The moment that slows or stops, Americans – your constituents – will want answers."
For the second time in three weeks, ATA President and CEO Chris Spear was on Capitol Hill this morning to engage Congress on the issues impacting our industry and membership – this time before the Senate Environmental and Public Works Committee, which has wide jurisdiction over federal energy policy.
These debates now occurring in Washington on decarbonizing transportation have profound implications for motor carriers, industry suppliers, and OEM partners. Getting in front of them is critical to shaping policy outcomes that support trucking in our mission to deliver for the American people while further reducing our environmental footprint.
Here are 3 key takeaways from Spear's testimony:
1. The trucking industry starts with 'yes.'
We're committed to our environment and have a proven record to show for it.
- The trucking industry has eliminated 98.5% of emissions from our tailpipes. 60 trucks today emit what 1 truck emitted in 1988.
- ATA and EPA created the SmartWay program saving participating fleets more than 4 billion gallons of fuel – over $19 billion saved.
- Those fuel savings resulted in massive emission reductions of 2.7 million short tons of nitrogen oxide; 112,000 short tons of particulate matter; and 143 million metric tons of CO2.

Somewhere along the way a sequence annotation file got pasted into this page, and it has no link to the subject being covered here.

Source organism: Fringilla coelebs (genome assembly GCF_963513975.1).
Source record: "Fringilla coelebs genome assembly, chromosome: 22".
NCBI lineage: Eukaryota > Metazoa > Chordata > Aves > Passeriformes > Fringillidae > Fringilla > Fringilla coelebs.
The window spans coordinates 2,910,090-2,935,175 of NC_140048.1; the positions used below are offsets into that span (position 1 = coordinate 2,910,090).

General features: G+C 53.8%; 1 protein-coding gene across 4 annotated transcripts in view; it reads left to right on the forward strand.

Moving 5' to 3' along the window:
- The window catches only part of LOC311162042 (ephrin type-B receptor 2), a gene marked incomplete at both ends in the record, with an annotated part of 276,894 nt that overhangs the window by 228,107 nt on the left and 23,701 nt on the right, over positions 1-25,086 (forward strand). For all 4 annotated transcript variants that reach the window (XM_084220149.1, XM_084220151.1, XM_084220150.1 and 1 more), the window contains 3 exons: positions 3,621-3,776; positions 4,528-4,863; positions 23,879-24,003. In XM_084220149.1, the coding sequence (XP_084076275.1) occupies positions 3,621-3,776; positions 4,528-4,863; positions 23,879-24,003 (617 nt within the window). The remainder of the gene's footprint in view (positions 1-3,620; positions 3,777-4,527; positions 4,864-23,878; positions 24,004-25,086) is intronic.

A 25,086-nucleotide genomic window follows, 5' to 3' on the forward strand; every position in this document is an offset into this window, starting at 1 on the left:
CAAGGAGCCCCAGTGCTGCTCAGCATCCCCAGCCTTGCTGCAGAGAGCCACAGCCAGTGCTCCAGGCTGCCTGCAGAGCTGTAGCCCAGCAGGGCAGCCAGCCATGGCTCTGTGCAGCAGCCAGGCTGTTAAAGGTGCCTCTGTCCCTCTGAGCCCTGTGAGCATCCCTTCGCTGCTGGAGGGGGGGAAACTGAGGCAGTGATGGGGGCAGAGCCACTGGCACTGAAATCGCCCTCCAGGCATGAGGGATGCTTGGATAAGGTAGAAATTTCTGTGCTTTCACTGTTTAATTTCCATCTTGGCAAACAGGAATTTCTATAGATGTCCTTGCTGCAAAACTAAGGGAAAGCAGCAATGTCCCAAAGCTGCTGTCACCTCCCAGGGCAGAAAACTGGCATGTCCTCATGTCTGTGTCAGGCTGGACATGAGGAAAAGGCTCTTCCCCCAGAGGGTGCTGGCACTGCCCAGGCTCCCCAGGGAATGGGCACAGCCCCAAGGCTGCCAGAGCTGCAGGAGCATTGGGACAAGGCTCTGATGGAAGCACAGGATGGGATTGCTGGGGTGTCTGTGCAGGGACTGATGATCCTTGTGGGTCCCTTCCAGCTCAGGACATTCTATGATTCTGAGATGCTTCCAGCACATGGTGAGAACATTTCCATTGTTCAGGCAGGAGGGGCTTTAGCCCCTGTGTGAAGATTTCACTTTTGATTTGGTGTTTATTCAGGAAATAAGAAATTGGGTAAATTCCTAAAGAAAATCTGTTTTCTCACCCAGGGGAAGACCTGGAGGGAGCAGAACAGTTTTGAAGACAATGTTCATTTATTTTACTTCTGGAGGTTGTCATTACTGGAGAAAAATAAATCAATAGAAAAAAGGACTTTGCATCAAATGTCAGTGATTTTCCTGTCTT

2. Congress has low-hanging fruit to take care of.
A national climate strategy can work toward long-term solutions while also capitalizing on more short-term gains:
- Repeal the World War I era Federal Excise Tax, which keeps cleaner and safer trucks off our roads.
- Invest IIJA monies in strategic projects that reduce our nation's carbon emissions and make our supply chain infrastructure more resilient.
- Start with the obvious: America's top 100 highway bottlenecks.
3. Feds need to step up on realistic national standards.
California's mad dash to zero threatens to destabilize an achievable transition to lower-carbon fuel sources. This careful process requires parity, market incentives, necessary infrastructure, and access to a wide supply of scarce natural resources essential to the technological demands of decarbonized transportation.
Government mandates that get ahead of realistic timelines and dictate private market decisions without the equipment and resources to get the job done is not a roadmap to success. It is a direct route toward economic and political disaster.
In case you missed it: Extreme"Net-Zero" carbon timelines are on a collision course with reality